The Gottman Method for Couples Counseling

Evidence-Based Approach

What is the Gottman Method?

The Gottman Method is an evidence-based approach to couples therapy, with over 40 years of relevant research. The goal of the Gottman Method is to increase relational intimacy and connectedness. This involves bringing understanding, awareness, and empathy to your relationship. 

As a Certified Gottman Therapist, I work with you to identify and address the natural defenses that are preventing effective communication and bonding in your relationship. I then coach you in research-based exercises and interventions that help you strengthen your relationship.

Highlights of the Gottman Method include ways to help you:

  • Fight fair and repair.
  • Build a foundation of friendship.
  • Turn toward your partner with curiosity, empathy, and understanding.
  • Rebuild and sustain intimacy.
  • Recover from an affair.

Repair Is Key

One of the principles of the Gottman Method is that conflict is inevitable – even useful –  in a relationship. What differentiates “master” couples and “disaster” couples isn’t whether or not you argue.

Instead, what matters is being able to manage conflict constructively.

In instances where you don’t fight fair, what matters is how well you’re able to make repairs.

The key is not to aim for a conflict-free relationship – that’s impossible! What is possible is to learn how to address conflict constructively, in a way that still communicates love and acceptance to your partner. 

Sometimes, though, we don’t fight fair. 

We get defensive, we criticize, we turn away and show contempt. The Gottmans call these “regrettable incidents”. In these instances, I help you learn how to minimize the damage and make effective repairs so you can move forward together

Conflict in Relationships Has a Purpose

man and woman on floor of home talking through problems in their relationship

Speaking of conflict, research conducted by the Gottman Institute has found that 69% of all conflict in relationships is not resolvable. 

I know this sounds like bad news. 

But there’s a chance for enormous growth and happiness within this concept! If you can remain curious about your partner, these unsolvable problems become opportunities. They are chances for you to get to know and love your spouse even more deeply.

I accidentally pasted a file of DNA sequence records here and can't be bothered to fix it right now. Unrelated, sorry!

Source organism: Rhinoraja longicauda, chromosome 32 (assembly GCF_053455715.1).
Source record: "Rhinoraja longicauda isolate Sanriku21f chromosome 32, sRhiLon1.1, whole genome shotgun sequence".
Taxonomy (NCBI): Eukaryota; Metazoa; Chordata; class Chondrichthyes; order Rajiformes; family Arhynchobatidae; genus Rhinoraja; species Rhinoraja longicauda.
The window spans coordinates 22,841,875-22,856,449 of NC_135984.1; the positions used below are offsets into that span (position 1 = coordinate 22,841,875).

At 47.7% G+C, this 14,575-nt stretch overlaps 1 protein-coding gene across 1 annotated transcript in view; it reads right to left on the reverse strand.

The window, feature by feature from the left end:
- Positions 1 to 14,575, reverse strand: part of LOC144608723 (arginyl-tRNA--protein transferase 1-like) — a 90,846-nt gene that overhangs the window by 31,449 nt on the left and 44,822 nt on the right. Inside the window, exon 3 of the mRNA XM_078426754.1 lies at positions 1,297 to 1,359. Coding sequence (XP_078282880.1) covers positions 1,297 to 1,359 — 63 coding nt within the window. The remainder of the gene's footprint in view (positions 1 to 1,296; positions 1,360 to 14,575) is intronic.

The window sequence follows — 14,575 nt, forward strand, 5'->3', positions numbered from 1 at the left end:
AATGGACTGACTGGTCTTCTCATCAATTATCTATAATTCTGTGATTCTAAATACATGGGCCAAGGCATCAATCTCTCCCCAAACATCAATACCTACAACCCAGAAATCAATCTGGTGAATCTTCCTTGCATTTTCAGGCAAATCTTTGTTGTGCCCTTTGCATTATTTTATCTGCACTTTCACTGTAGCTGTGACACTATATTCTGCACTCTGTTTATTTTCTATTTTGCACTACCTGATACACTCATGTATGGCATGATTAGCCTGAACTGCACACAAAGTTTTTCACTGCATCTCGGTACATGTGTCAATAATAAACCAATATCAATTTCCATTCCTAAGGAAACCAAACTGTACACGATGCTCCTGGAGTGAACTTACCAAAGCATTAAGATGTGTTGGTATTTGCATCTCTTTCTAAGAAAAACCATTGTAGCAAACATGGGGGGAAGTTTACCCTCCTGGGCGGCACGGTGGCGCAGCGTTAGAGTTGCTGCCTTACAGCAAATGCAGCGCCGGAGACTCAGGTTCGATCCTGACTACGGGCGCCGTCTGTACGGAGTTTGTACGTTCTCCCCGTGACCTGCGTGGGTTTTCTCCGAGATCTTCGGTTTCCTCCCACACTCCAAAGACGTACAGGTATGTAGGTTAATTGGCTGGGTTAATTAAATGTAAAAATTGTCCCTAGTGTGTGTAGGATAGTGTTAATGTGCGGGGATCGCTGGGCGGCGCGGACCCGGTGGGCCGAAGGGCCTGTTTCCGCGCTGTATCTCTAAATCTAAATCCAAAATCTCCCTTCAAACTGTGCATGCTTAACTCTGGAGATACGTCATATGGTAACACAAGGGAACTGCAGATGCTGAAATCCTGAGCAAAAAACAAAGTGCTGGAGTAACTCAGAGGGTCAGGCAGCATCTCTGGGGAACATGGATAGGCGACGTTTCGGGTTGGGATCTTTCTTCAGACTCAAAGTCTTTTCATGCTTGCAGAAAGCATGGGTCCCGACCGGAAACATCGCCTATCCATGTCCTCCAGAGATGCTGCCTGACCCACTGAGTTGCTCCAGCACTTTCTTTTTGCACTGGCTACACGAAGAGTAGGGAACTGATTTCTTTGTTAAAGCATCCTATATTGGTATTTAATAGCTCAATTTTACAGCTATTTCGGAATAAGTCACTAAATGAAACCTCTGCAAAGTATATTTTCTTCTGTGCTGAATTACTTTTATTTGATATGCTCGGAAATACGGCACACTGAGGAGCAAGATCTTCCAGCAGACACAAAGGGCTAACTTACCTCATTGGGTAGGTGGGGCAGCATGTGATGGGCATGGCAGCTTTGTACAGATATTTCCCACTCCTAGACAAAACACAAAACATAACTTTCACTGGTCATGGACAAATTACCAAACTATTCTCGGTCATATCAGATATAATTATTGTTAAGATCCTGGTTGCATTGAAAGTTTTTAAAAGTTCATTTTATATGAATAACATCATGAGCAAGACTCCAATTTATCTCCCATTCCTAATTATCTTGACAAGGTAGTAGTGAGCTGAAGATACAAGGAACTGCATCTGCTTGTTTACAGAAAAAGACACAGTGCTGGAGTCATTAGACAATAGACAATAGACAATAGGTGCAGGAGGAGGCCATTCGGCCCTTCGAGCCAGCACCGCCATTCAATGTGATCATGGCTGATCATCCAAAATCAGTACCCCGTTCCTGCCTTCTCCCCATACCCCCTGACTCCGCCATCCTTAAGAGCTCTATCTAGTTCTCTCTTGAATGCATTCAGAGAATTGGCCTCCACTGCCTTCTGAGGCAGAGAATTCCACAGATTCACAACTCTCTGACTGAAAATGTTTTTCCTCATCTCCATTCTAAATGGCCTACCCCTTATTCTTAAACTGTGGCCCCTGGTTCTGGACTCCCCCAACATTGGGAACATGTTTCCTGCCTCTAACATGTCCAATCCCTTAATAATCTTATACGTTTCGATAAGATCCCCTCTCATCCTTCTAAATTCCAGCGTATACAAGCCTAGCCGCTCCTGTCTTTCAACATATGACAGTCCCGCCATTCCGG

This idea of unresolvable conflict also has another implication. If you and your partner were to split up, research shows you’d simply trade in one set of perpetual problems for another with your next partner. 

As John Gottman explains, “Relationships work to the extent that you have a set of perpetual problems that you can learn to live with.” Working with me gives you the tools to approach the perpetual problems in your relationship with grace, love, and even a touch of humor. 

Turning Toward Your Partner

One of the most powerful techniques I use from the Gottman Method is teaching you and your partner to do what’s called “turning toward each other.”

This is most useful in times when one partner expresses feelings like stress, sadness, or frustration. 

Too often, the other partner responds with proposals to fix the situation, compares it to their own experience, or simply disengages.

These reactions often lead to both partners feeling alone, unheard, or unloved. 

In reality, what you’re looking for when you express emotion is someone to be curious about what you’re experiencing.

Someone to demonstrate empathy, and to help you feel heard and understood.

I help coach you in these techniques until you’re able to have these healing conversations on your own.

Atone, Attune, Attach

Affair Recovery

I also want to highlight the Gottman Method tools that are specific to dealing with the aftermath of an affair. I don’t believe repairing your relationship or marriage after there’s been infidelity is a weak decision. Rather, I see it as a strong decision if appropriate.

While I don’t ever recommend an affair as a method to repair a broken relationship, recovering from an affair is not only possible, it can make your relationship far better than it was before. 

But it is hard work! 

Recovering from the pain, distrust, and often PTSD that follows infidelity in a marriage requires a special type of repair. The Gottmans call this process Atone, Attune, and Attach

I’ve taken additional training courses from the Gottmans specifically on this method, and have helped many, many couples through this courageous process.


In a nutshell, the Atonement process makes sure the hurt partner feels heard and validated. Atonement also includes: 

  • Asking for and receiving transparency. 
  • Ensuring the other relationship has ended. 
  • Gaining understanding of the pain and hurt caused by the affair.
  • Demonstrating remorse
  • Giving answers to important questions if requested.

Atonement is the stage where trust begins to be rebuilt. 

This process is extremely delicate. 

It can be devastating and can even cause more damage if done without the help of a knowledgeable relationship counselor. Despite the difficulty, for you to be able to heal, the Atonement process is necessary. 


Once trust is being rebuilt, we can move into the Attune period. In this stage, I help you discover areas that were broken in the relationship before the affair. This includes places where each of you lost:

  • Trust
  • Respect
  • Connection
  • Intimacy 


As part of this stage, I work with both of you to decide how your “New Marriage” needs to look. 


Finally, in the Attach phase, I help you to implement the desires for your new relationship and connect with your partner. 

Whether or not there’s been an affair, relationship or marriage counseling can be life-changing. Use the button below to get in touch and learn how you can repair your relationship and start turning toward your partner.